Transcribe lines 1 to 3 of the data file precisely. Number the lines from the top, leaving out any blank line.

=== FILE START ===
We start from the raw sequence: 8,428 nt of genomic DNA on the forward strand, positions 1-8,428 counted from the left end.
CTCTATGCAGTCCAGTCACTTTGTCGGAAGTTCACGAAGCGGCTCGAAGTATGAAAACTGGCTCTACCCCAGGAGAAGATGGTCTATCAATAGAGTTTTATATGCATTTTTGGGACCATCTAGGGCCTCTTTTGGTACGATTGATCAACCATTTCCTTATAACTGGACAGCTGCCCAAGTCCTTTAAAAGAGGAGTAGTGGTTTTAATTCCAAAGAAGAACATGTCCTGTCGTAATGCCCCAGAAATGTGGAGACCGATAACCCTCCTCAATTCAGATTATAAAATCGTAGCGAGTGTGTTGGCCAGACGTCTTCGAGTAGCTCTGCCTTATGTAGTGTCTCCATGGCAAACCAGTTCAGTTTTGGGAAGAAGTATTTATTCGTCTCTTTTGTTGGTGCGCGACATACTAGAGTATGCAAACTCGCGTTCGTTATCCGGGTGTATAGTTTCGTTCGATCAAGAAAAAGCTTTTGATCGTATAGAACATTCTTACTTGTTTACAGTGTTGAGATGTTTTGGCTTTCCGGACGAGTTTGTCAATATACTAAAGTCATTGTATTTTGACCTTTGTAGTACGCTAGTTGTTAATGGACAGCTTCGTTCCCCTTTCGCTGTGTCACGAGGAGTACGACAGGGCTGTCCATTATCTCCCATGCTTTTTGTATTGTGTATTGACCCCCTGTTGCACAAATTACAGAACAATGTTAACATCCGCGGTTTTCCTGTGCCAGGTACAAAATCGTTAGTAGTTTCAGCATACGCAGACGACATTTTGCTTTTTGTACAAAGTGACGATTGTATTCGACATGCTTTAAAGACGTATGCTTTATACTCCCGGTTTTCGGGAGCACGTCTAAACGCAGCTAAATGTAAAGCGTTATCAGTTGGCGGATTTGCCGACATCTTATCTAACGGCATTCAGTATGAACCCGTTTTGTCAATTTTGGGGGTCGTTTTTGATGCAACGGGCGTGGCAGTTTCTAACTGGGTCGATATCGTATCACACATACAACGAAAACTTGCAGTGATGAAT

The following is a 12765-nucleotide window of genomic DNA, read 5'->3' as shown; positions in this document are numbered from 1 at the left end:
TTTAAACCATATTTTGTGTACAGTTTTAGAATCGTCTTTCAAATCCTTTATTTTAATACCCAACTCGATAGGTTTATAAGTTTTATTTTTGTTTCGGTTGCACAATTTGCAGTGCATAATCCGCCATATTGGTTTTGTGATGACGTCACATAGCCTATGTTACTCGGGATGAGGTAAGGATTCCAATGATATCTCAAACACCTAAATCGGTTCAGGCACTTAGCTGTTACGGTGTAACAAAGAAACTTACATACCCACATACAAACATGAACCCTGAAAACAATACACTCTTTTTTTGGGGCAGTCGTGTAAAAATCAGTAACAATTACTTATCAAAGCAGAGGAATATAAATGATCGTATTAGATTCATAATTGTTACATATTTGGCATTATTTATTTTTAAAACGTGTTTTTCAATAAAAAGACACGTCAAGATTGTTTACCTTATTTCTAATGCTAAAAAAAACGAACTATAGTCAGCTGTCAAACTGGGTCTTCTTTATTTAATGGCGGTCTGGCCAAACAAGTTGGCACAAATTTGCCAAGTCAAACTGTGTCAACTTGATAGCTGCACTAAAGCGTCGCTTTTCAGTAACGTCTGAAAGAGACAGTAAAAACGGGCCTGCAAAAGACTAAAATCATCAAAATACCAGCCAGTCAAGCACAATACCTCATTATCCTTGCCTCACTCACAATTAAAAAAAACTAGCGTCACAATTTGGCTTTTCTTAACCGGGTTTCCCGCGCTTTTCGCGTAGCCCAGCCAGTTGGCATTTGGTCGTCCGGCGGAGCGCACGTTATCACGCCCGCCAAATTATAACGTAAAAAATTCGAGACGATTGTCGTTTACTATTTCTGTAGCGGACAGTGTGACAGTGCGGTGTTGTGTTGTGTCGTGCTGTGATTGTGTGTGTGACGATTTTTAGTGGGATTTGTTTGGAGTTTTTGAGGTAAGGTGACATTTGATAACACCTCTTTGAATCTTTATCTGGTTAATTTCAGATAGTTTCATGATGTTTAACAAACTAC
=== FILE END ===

We start from the raw sequence: 8,428 nt of genomic DNA on the forward strand, positions 1-8,428 counted from the left end.
CTCTATGCAGTCCAGTCACTTTGTCGGAAGTTCACGAAGCGGCTCGAAGTATGAAAACTGGCTCTACCCCAGGAGAAGATGGTCTATCAATAGAGTTTTATATGCATTTTTGGGACCATCTAGGGCCTCTTTTGGTACGATTGATCAACCATTTCCTTATAACTGGACAGCTGCCCAAGTCCTTTAAAAGAGGAGTAGTGGTTTTAATTCCAAAGAAGAACATGTCCTGTCGTAATGCCCCAGAAATGTGGAGACCGATAACCCTCCTCAATTCAGATTATAAAATCGTAGCGAGTGTGTTGGCCAGACGTCTTCGAGTAGCTCTGCCTTATGTAGTGTCTCCATGGCAAACCAGTTCAGTTTTGGGAAGAAGTATTTATTCGTCTCTTTTGTTGGTGCGCGACATACTAGAGTATGCAAACTCGCGTTCGTTATCCGGGTGTATAGTTTCGTTCGATCAAGAAAAAGCTTTTGATCGTATAGAACATTCTTACTTGTTTACAGTGTTGAGATGTTTTGGCTTTCCGGACGAGTTTGTCAATATACTAAAGTCATTGTATTTTGACCTTTGTAGTACGCTAGTTGTTAATGGACAGCTTCGTTCCCCTTTCGCTGTGTCACGAGGAGTACGACAGGGCTGTCCATTATCTCCCATGCTTTTTGTATTGTGTATTGACCCCCTGTTGCACAAATTACAGAACAATGTTAACATCCGCGGTTTTCCTGTGCCAGGTACAAAATCGTTAGTAGTTTCAGCATACGCAGACGACATTTTGCTTTTTGTACAAAGTGACGATTGTATTCGACATGCTTTAAAGACGTATGCTTTATACTCCCGGTTTTCGGGAGCACGTCTAAACGCAGCTAAATGTAAAGCGTTATCAGTTGGCGGATTTGCCGACATCTTATCTAACGGCATTCAGTATGAACCCGTTTTGTCAATTTTGGGGGTCGTTTTTGATGCAACGGGCGTGGCAGTTTCTAACTGGGTCGATATCGTATCACACATACAACGAAAACTTGCAGTGATGAAT

The following is a 12765-nucleotide window of genomic DNA, read 5'->3' as shown; positions in this document are numbered from 1 at the left end: